There is nothing in the Trebilcock decision that says that the debt was waived because Trebilcock couldn't force payment in one particular form of currency; Trebilcock could still collect his debt ... when he was willing to accept paper money. One of the intriguing questions of the case is why Wilson didn't use his paper money to get gold coin to satisfy Trebilcock instead of embarking on this litigation that must have been expensive in both time and money. Maybe this case was contrived to test the validity of United States Notes.

In any case Wilson was tendering money in the form of govt-issued United States Notes, expressly recognized in law as legal tender. Wilson wasn't trying to use some homebrew document like a promissory note. A promissory note, by the way, is NOT payment of anything; it's yet another promise of future payment, another expression of debt.

The Uniform Commercial Code, § 2-511, empowers a creditor to insist on payment in legal tender and reject any alternative instruments (such as checks or letters of credit). Which means that, yes, someone can refuse DVP's funny money and still insist on payment real money.

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Re: Another bonded promissory note scheme perp charged

Postby Judge Roy Bean » Sun Jul 24, 2011 6:27 pm

wserra wrote:...
ETA: JRB, as the OP, do you mind if this thread is moved to the TP or Sovereign forum? I think it on topic in either.


Good idea.
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Re: Another bonded promissory note scheme perp charged

Postby wserra » Sun Jul 24, 2011 6:43 pm

David Merrill wrote:Am I going to leave the legal tender to blow away?


Which of the voices in your head tells you that the "bonded promissory note" of some old guy in Mississippi is legal tender?
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Re: Another bonded promissory note scheme perp charged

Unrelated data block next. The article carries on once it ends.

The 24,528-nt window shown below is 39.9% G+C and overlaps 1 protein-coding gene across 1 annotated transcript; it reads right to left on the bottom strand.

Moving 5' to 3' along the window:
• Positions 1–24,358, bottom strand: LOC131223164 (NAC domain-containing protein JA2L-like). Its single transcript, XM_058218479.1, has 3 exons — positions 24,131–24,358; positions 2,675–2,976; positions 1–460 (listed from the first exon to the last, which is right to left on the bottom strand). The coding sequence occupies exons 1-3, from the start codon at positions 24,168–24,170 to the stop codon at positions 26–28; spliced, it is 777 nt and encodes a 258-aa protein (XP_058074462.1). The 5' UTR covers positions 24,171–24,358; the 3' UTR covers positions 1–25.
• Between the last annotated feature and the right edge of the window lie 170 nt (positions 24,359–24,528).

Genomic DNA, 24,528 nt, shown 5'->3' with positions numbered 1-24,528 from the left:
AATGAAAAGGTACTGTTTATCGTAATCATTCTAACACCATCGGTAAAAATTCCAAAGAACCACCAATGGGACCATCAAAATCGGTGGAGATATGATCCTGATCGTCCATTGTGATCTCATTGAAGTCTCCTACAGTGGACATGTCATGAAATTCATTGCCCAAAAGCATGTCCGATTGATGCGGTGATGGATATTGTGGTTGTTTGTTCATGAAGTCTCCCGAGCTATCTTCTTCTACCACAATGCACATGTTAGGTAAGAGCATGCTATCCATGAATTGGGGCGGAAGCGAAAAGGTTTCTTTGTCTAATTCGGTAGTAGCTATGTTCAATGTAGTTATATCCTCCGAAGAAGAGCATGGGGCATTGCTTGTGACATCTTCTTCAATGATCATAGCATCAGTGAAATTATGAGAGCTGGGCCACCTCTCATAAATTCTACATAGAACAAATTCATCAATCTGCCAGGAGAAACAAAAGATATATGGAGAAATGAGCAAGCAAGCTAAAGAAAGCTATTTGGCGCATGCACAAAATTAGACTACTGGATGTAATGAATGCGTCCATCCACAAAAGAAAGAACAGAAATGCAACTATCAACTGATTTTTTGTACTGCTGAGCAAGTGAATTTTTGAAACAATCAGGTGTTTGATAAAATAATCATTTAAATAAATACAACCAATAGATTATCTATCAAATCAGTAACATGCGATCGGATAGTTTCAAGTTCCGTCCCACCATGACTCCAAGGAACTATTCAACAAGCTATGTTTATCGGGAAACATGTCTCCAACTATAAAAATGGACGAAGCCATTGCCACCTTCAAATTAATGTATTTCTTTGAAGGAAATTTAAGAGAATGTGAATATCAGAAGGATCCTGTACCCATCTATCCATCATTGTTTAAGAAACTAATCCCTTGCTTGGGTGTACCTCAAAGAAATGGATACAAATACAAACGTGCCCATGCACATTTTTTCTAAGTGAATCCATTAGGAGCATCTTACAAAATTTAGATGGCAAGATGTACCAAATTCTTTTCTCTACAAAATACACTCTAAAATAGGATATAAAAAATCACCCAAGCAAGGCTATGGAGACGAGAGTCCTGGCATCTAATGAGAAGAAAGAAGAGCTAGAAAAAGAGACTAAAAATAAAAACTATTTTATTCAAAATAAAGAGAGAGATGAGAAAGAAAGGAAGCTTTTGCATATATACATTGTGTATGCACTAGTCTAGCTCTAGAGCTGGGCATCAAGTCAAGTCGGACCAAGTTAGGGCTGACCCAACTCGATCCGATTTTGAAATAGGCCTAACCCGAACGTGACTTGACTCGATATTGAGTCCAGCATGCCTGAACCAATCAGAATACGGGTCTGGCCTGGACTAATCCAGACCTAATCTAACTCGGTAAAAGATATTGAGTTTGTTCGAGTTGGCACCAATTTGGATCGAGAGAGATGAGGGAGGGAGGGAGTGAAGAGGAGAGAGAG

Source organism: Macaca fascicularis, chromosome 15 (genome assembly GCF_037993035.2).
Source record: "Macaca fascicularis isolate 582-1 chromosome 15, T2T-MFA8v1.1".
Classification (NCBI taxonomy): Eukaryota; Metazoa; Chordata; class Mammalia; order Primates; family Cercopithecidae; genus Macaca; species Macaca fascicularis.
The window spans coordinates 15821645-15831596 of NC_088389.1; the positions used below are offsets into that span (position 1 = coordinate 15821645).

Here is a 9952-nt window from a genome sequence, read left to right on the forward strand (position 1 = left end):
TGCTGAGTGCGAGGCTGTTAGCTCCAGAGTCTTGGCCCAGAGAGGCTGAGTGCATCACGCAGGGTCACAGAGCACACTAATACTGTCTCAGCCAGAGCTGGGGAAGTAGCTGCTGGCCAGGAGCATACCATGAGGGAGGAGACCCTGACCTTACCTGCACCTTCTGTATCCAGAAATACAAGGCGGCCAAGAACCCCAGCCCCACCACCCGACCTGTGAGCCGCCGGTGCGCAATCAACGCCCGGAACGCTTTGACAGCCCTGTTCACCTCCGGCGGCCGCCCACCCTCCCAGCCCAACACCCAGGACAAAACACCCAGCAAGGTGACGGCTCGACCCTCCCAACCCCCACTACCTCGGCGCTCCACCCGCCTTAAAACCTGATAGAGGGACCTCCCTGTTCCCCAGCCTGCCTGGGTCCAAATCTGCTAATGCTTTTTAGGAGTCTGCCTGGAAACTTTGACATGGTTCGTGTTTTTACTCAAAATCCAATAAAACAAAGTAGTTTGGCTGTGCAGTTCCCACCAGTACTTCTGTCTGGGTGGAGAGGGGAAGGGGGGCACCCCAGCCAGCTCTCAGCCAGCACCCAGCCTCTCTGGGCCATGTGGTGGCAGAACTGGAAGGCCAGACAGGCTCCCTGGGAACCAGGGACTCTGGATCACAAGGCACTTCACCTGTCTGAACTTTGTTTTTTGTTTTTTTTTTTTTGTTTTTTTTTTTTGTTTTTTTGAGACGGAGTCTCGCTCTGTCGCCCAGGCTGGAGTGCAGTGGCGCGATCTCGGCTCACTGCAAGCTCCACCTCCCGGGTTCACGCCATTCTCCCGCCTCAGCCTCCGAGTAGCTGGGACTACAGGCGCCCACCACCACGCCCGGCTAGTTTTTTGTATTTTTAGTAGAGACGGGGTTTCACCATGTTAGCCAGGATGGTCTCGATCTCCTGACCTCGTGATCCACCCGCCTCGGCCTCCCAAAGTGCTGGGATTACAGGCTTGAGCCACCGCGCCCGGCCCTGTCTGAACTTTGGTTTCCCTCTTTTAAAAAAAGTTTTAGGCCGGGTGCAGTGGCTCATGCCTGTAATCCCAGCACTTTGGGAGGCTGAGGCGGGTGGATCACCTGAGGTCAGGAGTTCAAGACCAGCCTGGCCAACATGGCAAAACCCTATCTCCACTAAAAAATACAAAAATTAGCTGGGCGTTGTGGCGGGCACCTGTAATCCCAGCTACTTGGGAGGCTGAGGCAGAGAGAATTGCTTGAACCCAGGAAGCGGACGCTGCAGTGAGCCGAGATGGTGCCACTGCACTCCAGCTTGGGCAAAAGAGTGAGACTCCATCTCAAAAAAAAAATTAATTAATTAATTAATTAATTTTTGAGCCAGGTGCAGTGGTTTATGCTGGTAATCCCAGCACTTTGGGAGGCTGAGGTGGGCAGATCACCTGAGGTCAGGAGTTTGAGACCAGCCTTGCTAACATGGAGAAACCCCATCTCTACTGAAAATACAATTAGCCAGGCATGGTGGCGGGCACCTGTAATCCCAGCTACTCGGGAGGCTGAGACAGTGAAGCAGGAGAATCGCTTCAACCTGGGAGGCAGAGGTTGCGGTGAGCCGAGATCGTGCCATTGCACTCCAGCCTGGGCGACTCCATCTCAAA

Postby Pottapaug1938 » Sun Jul 24, 2011 7:11 pm

wserra wrote:
David Merrill wrote:Am I going to leave the legal tender to blow away?


Which of the voices in your head tells you that the "bonded promissory note" of some old guy in Mississippi is legal tender?


More to the point, David: please city ANY court case which holds that THIS PARTICULAR VARIETY of "bonded promissory note" is a legitimate instrument for the payment of debts. All it looks like, now, is a piece of fantasy paper issued by a deluded fool who is grasping at a politically palatable straw to avoid meeint his obligations.
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Re: Another bonded promissory note scheme perp charged

Postby grixit » Sun Jul 24, 2011 7:14 pm

I thought a promissory note was just an IOU with witnesses.
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Re: Another bonded promissory note scheme perp charged

Postby Nikki » Sun Jul 24, 2011 8:57 pm

David is an expert on BPNs. He even used one to get into jail some time ago.

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Re: Another bonded promissory note scheme perp charged

Postby ArthurWankspittle » Sun Jul 24, 2011 10:39 pm

David Merrill wrote:Look at it this way. Am I going to leave the legal tender to blow away?
That's the problem with shopping carts....
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Re: Another bonded promissory note scheme perp charged

Postby David Merrill » Sun Jul 24, 2011 10:51 pm

Nikki wrote:David is an expert on BPNs. He even used one to get into jail some time ago.



To the contrary actually - to get out of jail...

Image

http://img215.imageshack.us/img215/3385 ... redit1.jpg
http://img24.imageshack.us/img24/4481/l ... redit2.jpg

Bonded Promissory Notes are mentioned in definitions for legal tender routinely. And the point of HJR-192 is that legal tender cannot be refused, unless one chooses to waive the obligation.

Quatlosers are not very observant. If you look at the comments of JRB's gleeful article you find Glen RAYNER is likely drafting the promissory note for his father:

Good Lord...sounds like the crazy train in the Rayner family has more than one aboard...


More to the point, David: please city ANY court case which holds that THIS PARTICULAR VARIETY of "bonded promissory note" is a legitimate instrument for the payment of debts.


You have not shown us what particular kind of promissory note was tendered. I asked about this above - maybe Wesley can find the exhibit from the indictment? Truth be told though, you are all reading Planet Merrill into this - when what I said is that the receipt of the bonded promissory note is usually obfuscated for the reasons behind Trebilcock.

We might presume the Note was something like this. This memorandum is associated. The government discharged the obligation upon a lifetime of endorsements:

Image

Which Mr. RUSSELL obviously did not understand when asked to come up with a magical account on his SSN or birth certificate. Click Here.

Therefore those of you who do not understand remedy, do so by choice. Those of you who do though - you are snakes in the grass for encouraging ignorance.


Regards,

David Merrill.